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Thoughts on the Nokia-Microsoft deal


You may already know, by now, that the world’s largest mobile phone maker Nokia and software giant Microsoft signed last friday a long term partnership, which will see Nokia hardware running the latest version of Microsoft’s operating system for mobile devices, aka Windows Phone 7.

As Nokia’s website suggests, this partnership

” will bring a new ecosystem to the world of mobile devices, building on the strengths of both organisations 

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Nokia’s recently appointed CEO Stephen Elop (who replaced Olli-Pekka Kallasvuo last September and is the first non-Finnish CEO of the company in its long history) and Microsoft’s CEO Steve Ballmer wrote last Friday a joint open letter (link no longer available) to shed some light on what sort of strategic plans the two companies have agreed with the new partnership. The highlight of the agreement, of course, is that Windows Phone 7 will become the primary OS platform for Nokia’s next generation of smartphones, while Nokia will also contribute directly to the development of the platform. The deal, however, also extends to search, maps, advertising, and more, with a significant exchange of technologies and services between the two companies. What’s more, Microsoft will pour some serious cash into Nokia’s pocket as part of the deal, perhaps to help Nokia choose Windows Phone 7 over Google’s Android and because by doing so Nokia is about to give up a significant part of their own efforts to develop and maintain a signature mobile OS.

But the primary goal for both companies, though, is clearly to fight back their common competition, namely Google and Apple above all, although Stephen Elop has suggested that Nokia will primarily focus on fighting Android for the time being. This shouldn’t come as a surprise: while Symbian, currently Nokia’s main mobile OS, has been the most popular mobile platform in the world for a long time, that has changed too. According to a recent research by independent analyst house Canalys, Android phones outsold Symbian phones in Q4 2010 for the first time and by a significant margin, following an amazing growth (similar to Apple’s, by the way) of almost 90% over Q4 2009. Apple’s iPhone is still quite behind so perhaps it worries Nokia a bit less right now, albeit it’s worth remembering that Android is the OS of choice of several manufacturers rather than a single company – as is the case instead for Apple and Nokia – so that surely contributes to the figures that reflect market shares.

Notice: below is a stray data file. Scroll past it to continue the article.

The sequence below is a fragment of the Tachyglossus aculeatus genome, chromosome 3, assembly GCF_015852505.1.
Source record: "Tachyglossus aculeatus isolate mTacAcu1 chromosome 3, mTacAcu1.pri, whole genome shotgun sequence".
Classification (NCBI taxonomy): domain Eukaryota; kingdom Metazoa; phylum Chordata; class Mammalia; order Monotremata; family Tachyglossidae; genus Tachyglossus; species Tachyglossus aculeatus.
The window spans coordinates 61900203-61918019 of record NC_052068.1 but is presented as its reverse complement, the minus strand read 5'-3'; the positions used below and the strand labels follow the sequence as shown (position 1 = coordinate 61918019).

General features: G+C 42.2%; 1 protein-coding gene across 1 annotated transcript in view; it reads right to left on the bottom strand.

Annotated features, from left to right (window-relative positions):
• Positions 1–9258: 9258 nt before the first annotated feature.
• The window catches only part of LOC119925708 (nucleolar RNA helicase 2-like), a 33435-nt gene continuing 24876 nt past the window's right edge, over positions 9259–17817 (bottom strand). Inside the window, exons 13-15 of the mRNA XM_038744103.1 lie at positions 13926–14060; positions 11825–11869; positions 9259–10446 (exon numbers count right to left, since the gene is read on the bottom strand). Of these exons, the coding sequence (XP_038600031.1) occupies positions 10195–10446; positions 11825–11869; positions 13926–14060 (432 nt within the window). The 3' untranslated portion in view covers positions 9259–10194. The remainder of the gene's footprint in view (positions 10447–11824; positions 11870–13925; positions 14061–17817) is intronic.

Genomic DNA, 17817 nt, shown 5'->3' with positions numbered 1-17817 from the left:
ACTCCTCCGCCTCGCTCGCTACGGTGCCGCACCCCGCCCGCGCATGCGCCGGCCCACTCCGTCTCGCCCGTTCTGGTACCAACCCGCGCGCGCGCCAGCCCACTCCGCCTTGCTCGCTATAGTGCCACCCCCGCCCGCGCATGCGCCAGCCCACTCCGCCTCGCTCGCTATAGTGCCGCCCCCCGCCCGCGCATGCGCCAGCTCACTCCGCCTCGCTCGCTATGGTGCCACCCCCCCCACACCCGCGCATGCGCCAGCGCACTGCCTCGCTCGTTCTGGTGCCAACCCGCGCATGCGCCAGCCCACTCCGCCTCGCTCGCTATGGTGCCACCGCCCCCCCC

Considering how quickly the mobile industry landscape is changing these days, and the kind of role that Apple and Google are playing in this new landscape, it will be interesting to see if, and how quickly, this new joint venture between Nokia and Microsoft will eventually succeed.

What the deal means for Nokia

Friday’s announcement follows a particularly interesting and exciting memo that Elop sent to Nokia’s employees just days before. I must admit that it was the best CEO statement I’ve ever read and I was so nicely surprised by it that my first reaction was the thought: “I’d love to work for Nokia!”. However, as soon as I realised that Nokia would be partnering with Microsoft, I wasn’t so excited any more.

This “leaked” memo (I believe it’s just part of their new marketing strategy) describes with surprising honesty Nokia’s current situation, and highlights the reasons why the company has failed to innovate in recent times and provide a product that could match even the first iPhone (2007) in general user experience, as well as design. Nokia’s new strategy sounds like the company’s biggest bet yet and, together with that memo, confirms that 2011 is a make or break year for the Finnish phone giant and a much needed turnaround was to be expected.

If we look at the whole market of all mobile devices today, Nokia is -despite all- still the global leader and enjoys even today a massive advantage over the nearest competitor, that is Samsung. As for the low-end segment of the market, Nokia is still way ahead, particularly so in emerging markets such as China, India, and Russia; but even in those markets it is facing a growing competition by low-cost Chinese manufacturers. Elop’s memo is a fresh reminder about this too:

” At the lower-end price range, Chinese OEMs are cranking out a device much faster than, as one Nokia employee said only partially in jest, “the time that it takes us to polish a PowerPoint presentation.” They are fast, they are cheap, and they are challenging us. “